There was once a time when the small houses produced poorer quality printed books, but this is no longer the case. The cost of printing is cheaper than it ever was, and most small press books are printed on the same quality paper and with the same quality printers as the big house books (some have higher printing quality than the big houses because they are able to focus their resources). The Internet too has given smaller houses a leg up, and they are making the most of global promotion opportunities in a much faster way than the big houses – utilising Amazon and reaching targeted markets with the kind of dexterity that can only come when you aren’t hampered by the constraints of a pro-forma performance appraisal.

There’s also a broader aesthetic implication to consider when sending your work out for publication. Small presses tend to support diversity and innovation. As they aren’t reporting to a board of directors or stockholders, there is much more freedom for them to make selections based on quality rather than sales potential. So supporting small presses means that you’re supporting diversity in publishing and ensuring that the wide variety of stunning voices that are out there continue to be available. Poetry in particular has always existed outside of financial considerations, and the number of poetic titles being published by large publishers is miniscule. Good poetry books are being published almost solely by small presses, which continue to support new poets out of very small funding pots, and primarily for the love of it. Most small presses work primarily for the love of it anyway, regardless of what they publish, and choose books based on that one criteria that every writer wants his or her reader to have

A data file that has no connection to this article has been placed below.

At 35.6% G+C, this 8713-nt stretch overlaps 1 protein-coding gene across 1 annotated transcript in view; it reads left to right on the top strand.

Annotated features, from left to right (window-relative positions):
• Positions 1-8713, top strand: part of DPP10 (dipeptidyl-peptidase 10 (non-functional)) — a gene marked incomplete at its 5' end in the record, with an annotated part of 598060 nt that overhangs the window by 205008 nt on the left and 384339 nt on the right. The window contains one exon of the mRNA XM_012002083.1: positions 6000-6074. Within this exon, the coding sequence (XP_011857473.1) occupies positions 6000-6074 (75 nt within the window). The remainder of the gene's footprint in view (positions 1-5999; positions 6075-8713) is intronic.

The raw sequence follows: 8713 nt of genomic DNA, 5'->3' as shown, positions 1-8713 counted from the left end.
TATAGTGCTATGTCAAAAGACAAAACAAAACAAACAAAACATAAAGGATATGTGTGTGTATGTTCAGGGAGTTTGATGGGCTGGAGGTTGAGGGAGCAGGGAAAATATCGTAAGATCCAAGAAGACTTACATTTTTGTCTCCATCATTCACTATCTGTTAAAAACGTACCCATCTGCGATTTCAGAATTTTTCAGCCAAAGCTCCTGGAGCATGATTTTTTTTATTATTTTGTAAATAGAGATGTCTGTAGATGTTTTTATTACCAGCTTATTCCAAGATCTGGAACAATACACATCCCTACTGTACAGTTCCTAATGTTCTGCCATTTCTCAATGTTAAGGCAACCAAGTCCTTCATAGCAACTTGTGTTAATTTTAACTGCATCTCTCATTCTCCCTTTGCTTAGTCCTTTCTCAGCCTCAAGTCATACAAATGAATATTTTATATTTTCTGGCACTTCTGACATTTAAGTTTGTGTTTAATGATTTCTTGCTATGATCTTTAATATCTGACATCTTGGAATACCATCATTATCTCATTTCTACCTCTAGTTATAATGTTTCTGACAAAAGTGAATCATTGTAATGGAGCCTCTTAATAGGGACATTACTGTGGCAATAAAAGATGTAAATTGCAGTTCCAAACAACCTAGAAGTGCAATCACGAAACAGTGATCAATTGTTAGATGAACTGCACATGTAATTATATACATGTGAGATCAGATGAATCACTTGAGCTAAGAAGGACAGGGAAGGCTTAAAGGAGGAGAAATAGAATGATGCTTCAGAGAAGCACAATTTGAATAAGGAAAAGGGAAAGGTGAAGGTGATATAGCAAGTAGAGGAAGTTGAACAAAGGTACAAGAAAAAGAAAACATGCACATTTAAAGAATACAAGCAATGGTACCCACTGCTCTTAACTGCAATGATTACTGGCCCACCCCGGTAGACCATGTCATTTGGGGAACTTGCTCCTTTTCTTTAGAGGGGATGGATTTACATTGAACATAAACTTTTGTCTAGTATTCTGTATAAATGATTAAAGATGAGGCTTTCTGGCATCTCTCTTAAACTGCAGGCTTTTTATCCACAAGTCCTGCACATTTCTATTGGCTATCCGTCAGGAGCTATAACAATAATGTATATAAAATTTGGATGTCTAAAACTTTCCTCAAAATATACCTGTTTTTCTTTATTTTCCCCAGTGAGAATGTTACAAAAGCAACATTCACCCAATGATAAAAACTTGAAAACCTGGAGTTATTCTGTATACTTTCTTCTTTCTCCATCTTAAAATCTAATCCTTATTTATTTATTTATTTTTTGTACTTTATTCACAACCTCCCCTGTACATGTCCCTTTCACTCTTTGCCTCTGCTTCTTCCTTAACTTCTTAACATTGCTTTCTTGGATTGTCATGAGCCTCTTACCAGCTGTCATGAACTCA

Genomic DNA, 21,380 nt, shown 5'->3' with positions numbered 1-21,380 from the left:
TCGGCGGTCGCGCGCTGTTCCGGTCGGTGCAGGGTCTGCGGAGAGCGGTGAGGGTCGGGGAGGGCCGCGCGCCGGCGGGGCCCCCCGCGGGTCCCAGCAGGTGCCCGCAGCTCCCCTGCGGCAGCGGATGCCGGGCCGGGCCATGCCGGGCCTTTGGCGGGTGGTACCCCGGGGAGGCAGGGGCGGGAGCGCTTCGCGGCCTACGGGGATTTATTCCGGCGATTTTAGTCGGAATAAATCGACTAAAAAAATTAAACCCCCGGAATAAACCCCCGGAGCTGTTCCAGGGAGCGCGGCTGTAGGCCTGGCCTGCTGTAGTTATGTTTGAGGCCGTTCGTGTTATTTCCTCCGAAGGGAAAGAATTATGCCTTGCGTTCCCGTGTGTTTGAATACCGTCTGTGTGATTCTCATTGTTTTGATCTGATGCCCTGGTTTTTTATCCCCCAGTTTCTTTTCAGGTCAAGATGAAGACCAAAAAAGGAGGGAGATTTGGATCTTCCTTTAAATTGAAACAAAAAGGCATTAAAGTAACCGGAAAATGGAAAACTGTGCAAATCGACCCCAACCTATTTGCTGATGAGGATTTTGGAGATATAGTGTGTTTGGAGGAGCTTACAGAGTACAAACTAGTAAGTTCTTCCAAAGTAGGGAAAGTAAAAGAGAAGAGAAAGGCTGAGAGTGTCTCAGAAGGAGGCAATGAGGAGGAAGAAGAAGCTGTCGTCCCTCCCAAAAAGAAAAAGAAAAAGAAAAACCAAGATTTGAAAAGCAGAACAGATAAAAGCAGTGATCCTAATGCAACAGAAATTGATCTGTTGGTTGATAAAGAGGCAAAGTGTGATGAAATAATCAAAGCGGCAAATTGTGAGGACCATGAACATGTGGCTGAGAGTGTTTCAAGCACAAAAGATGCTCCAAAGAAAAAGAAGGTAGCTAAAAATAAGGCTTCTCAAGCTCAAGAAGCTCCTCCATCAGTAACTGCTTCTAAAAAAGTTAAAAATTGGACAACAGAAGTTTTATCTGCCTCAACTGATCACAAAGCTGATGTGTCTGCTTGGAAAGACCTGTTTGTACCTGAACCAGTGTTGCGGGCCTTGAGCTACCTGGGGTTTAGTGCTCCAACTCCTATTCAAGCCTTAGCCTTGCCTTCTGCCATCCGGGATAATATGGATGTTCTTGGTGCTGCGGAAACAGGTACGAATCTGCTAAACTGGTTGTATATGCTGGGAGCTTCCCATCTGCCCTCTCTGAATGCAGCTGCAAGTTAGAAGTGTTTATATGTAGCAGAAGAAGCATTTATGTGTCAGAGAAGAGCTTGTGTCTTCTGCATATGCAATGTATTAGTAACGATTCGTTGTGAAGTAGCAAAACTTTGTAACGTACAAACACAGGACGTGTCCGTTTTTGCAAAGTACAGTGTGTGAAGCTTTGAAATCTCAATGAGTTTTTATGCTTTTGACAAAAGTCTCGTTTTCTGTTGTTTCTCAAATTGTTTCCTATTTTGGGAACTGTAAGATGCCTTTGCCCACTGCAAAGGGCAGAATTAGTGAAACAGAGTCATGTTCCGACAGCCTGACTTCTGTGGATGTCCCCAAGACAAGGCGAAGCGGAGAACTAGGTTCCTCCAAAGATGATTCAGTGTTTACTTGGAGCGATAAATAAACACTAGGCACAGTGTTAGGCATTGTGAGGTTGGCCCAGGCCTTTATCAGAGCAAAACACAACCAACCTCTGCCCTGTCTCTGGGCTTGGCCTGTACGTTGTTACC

a deep and abiding love of the book. In other words, if a small press is publishing you, it isn’t because you’re Ethan Hawke or Jewel, but because they absolutely love your work. What more could a writer ask for? How about a long book life, small (possibly very small) but steady profits, superb, thoughtful, personal and collaborative editing, and aggressive, innovative marketing? If that’s what you’re looking for, small presses are the way to go. Of course not all small presses are divine. There are plenty of sharks out there. But a majority of small presses are operating on a tiny budget and a massive heart. It’s enough to keep you writing.

Magdalena Ball runs The Compulsive Reader. Her short stories, editorials, poetry, reviews and articles have appeared in a wide number of printed anthologies and journals, and have won local and international awards for poetry (including this year's Roland Robinson literary award), and fiction. She is also the author of the critically acclaimed novel Sleep Before Evening, a nonfiction book The Art of Assessment: How to Review Anything and three other poetry chapbooks Quark Soup, and, in collaboration with Carolyn Howard-Johnson, Cherished Pulse and She Wore Emerald Then. She runs a monthly radio program podcast


  1. Because I follow Maggie's advice we became close networkers and that worked into collaborating on poetry chapbooks. Oh, the glory of cooperative efforts.

    I still love reading her articles. Thanks for featuring her.

    Carolyn Howard-Johnson
    Blogging at Writer's Digest 101 Best Websites pick,

  2. i concur 100%, maggie. my book ALLAKAZZAM! [by daniel abelman] would probably never had seen the light day, if not for a small independant publisher. lets face it: we struck it lucky with bewrite

  3. Thanks, Carolyn and Daniel, for you comments. Hopefully we'll have more articles by Maggie in the future.